Send to

Choose Destination
Lancet Neurol. 2014 Sep;13(9):913-23. doi: 10.1016/S1474-4422(14)70085-7.

Adipokines: a link between obesity and dementia?

Author information

Department of Anatomy, Donders Institute for Brain, Cognition, and Behaviour, Radboud university medical center, Nijmegen, Netherlands.
Department of Neurology, State University of New York-Downstate Medical Center, New York, USA; Section for Psychiatry and Neurochemistry, Neuropsychiatric Epidemiology Unit, Sahlgrenska Academy at University of Gothenburg, Institute for Neuroscience and Physiology, Gothenburg, Sweden; UMS 011 Inserm Versailles Saint Quentin, France. Electronic address:


Being overweight or obese, as measured with body-mass index or central adiposity (waist circumference), and the trajectory of body-mass index over the life course have been associated with brain atrophy, white matter changes, disturbances of blood-brain barrier integrity, and risk of all-cause late-onset dementia and Alzheimer's disease. This observation leads us to question what it is about body-mass index that is associated with health of the brain and dementia risk. If high body-mass index and central adiposity represent an increase in adipose tissue, then the endocrine function of adipose tissue, mediated by adipose tissue hormones and adipokines, could be a clue to mechanisms that underlie the association with dementia and Alzheimer's disease. Hundreds of adipokines have been identified, creating a complexity that is a challenge to simplify. Nonetheless, adipokines are being investigated in association with clinical dementia outcomes, and with imaging-based measures of brain volume, structure, and function in human beings and in preclinical models of clinical dementia.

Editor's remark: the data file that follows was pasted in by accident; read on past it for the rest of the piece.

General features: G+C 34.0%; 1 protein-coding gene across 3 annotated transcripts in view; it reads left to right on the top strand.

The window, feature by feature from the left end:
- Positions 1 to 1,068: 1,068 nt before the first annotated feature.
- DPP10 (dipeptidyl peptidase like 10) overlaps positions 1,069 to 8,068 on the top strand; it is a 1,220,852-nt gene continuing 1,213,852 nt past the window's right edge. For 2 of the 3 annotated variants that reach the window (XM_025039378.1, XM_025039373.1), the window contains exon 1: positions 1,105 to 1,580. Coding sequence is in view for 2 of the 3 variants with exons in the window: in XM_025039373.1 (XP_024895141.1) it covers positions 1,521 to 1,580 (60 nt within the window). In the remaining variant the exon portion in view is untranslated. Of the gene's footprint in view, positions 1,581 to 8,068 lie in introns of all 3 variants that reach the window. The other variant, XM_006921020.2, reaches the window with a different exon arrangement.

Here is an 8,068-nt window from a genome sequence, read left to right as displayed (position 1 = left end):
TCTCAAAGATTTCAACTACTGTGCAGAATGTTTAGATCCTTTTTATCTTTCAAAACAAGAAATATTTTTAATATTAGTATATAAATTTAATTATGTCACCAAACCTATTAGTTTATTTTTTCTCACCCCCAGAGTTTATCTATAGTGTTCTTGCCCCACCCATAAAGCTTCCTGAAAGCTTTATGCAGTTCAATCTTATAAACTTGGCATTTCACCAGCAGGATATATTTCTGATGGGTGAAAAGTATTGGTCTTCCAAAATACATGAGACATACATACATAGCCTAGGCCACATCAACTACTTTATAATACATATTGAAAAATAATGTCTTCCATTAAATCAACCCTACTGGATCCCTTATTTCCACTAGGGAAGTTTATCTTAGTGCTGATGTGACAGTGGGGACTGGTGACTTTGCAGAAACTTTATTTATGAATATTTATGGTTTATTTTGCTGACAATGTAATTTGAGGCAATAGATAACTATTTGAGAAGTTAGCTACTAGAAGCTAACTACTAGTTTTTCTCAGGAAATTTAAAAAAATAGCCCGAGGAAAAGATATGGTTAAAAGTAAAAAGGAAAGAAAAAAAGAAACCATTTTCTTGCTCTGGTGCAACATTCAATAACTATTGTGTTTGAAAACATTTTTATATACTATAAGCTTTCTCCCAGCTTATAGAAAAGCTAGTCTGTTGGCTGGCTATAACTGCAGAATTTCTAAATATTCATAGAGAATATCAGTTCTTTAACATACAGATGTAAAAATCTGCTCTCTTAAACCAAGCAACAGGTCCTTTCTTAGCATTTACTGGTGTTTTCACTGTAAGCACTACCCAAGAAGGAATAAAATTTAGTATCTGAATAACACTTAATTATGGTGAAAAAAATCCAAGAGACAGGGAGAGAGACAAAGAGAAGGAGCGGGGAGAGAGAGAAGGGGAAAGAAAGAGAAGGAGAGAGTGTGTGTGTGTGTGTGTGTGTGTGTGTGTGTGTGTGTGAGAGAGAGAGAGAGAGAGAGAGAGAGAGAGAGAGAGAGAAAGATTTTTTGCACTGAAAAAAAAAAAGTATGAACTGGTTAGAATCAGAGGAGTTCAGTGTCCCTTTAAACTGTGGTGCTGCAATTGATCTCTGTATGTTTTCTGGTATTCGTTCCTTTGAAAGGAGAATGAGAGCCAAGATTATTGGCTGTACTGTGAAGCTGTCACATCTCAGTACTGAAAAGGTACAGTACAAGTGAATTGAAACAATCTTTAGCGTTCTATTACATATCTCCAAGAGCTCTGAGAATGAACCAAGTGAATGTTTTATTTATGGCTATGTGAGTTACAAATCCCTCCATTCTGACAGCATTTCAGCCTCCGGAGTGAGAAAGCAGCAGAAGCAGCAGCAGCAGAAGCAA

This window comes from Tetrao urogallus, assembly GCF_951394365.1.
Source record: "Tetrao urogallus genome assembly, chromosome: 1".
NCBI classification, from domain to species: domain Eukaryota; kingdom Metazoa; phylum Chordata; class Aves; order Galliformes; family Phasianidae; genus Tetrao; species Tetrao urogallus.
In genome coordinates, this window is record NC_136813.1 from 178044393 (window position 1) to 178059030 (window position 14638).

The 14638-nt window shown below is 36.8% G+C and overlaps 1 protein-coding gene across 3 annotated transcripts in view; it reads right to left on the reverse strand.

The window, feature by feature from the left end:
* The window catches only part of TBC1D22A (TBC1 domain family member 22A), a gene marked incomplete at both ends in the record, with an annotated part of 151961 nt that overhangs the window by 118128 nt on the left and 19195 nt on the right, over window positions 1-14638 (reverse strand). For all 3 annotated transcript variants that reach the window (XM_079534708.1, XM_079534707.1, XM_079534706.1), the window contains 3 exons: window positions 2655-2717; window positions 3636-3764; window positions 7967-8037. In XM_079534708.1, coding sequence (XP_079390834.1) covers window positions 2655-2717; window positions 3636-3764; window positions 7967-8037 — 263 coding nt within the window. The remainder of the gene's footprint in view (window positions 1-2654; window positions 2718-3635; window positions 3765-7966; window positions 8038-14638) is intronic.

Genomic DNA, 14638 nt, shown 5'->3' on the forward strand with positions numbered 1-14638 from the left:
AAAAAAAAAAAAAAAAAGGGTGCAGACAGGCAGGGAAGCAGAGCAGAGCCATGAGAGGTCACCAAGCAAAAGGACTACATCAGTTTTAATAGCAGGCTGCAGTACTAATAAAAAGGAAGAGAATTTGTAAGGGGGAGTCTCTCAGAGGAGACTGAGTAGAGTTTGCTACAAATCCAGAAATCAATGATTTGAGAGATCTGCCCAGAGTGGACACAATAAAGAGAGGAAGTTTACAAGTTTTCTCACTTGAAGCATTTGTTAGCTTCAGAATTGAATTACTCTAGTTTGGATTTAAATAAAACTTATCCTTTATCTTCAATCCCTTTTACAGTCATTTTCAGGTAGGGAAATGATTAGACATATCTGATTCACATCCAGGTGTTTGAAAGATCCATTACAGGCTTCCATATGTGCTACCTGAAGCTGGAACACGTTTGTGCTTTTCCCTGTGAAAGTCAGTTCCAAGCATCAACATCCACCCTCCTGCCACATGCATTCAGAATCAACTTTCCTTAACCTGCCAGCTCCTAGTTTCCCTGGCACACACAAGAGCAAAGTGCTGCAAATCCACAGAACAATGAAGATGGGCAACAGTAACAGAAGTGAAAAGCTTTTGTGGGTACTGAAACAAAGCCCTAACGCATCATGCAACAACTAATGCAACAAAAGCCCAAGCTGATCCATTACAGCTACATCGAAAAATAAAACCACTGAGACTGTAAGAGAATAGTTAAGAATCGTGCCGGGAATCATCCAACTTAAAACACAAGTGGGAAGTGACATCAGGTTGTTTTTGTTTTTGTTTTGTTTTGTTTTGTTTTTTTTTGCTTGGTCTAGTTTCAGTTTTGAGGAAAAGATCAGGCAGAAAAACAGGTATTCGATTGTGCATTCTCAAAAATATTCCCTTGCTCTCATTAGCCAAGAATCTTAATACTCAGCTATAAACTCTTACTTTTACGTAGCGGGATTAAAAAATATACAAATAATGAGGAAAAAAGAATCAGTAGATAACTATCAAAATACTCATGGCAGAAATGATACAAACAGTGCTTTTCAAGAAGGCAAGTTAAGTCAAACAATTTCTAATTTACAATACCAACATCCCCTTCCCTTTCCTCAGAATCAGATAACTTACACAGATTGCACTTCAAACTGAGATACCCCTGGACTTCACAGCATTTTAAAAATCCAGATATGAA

[Indexed for MEDLINE]
Free PMC Article

Supplemental Content

Full text links

Icon for Elsevier Science Icon for PubMed Central
Loading ...
Support Center